Photograph by Grace Glenn (’22)

Everyone on the vessel is required to be trained in firefighting and fire safety. They have all had extensive mandatory fire training specifically for fighting fires on a ship, including engine fires. The regular crew is expected to attend a weeklong fire safety course while officers are required to complete a more rigorous training course. The crew on the ship also participates in weekly fire drills in full gear and masks.

Ashley B. (left) and Sean G. working on a part of an engine. Photograph by Grace Glenn (’22)

Engine department staff are responsible for making sure that the ship’s engines run smoothly, which ensures that the ship arrives at its destinations on time.

Crew Stories

Photograph by Grace Glenn (’22)

Deck cadet Margaret H. is on the bridge writing on the ships log book.
“You have to to be able to laugh at stuff out here because people do goofy, weird things,” says cadet Margaret H. when asked about lessons she has learned on the job. She described how the crew on one of the ships she worked on convinced a new sailor that there was a type of snake called a “scale moccasin” that only lived in ship ballast tanks. The sailor was so convinced by the story that he was always scared to go into the ballast tanks. Someone eventually told him the truth.

Photograph by Grace Glenn (’22)

Everyone I spoke to joined the shipping industry through different routes. Alan F. started out as an unlicensed, ordinary seaman, worked on tugboats, and eventually worked his way up to second mate on the Maunawili. He has been in the shipping industry since 1975. Ashley B. followed in her brother’s footsteps to become an engineer and has been in the industry since 2012. Doug B. started in 2010 after leaving a job he was bored with.

Photograph by Grace Glenn(’22)

After almost 40 years in the industry, Hans S. says he is still trying to figure out what he wants to be.

Photograph by Grace Glenn (’22)

The crew working on a problem in the engine room. They all have to wear ear plugs or ear muffs in the engine room. It would seem like they are always angry at each other because they have to shout or gesture to get each others’ attention; but that is not actually the case.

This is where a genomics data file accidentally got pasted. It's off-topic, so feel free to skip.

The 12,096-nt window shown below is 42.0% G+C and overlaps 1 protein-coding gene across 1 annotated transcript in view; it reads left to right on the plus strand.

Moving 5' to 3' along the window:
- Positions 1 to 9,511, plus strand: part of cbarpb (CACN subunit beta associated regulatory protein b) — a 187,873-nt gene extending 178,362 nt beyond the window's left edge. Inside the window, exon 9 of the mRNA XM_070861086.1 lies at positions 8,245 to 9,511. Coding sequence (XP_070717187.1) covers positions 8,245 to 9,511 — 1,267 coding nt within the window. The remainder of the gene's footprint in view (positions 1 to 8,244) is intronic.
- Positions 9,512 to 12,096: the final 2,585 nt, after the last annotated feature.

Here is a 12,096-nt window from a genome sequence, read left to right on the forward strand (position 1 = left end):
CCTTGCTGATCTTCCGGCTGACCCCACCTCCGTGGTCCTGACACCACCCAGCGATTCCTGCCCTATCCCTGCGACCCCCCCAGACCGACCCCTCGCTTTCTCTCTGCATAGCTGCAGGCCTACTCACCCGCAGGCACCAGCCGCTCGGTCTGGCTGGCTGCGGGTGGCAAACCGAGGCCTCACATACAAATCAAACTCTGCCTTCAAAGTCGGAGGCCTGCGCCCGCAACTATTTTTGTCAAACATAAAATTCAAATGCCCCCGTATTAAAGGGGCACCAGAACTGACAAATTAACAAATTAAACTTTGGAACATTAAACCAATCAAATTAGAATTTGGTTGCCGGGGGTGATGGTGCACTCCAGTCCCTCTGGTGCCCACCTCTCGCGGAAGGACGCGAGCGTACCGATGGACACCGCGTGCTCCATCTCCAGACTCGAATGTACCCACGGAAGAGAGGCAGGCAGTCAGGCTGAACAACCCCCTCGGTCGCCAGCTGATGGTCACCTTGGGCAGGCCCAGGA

(Left to right) Ashley B., third assistant engineer; Ross W., chief engineer; John N., first assistant engineer. Photograph by Grace Glenn (’22)

Working in the engine room is often dirty work. (See Ashley B,’s greasy hands in the photo.) But Ashley B. doesn’t think twice about it. She adds, “[You] definitely have to like being out at sea, and have a love of the ocean. You have to okay with being away from friends and family but I love it out here,” answered Ashley B. when asked about what one should know before joining the shipping industry. She added, “I like having this time on my own to improve myself.”

Margaret H. Photograph by Grace Glenn (’22)

Margaret H. offers some advice from what she’s learned from the shipping industry. “You have to be intentional with your friends and have something to go home to. Boats are big, sailors are tough and the ocean is wide,” she said. “You can’t be afraid of asking questions or being yelled at. Not many people can say at my age that they have a lot of responsibility in their job but I can and I take pride in that.”

The Captain’s daughter’s log

Photograph by Grace Glenn (’22)

What I have learned from my time interviewing these amazing and fascinating people is that they do not get enough credit for what they do. Those of us in Hawaii should be even more appreciative because the majority of the things we consume or use come on ships like the M.V. Maunawili. So the next time you enjoy a glass of milk, or buy toilet paper at the store, take a moment to be thankful for the mariners that brought it to you.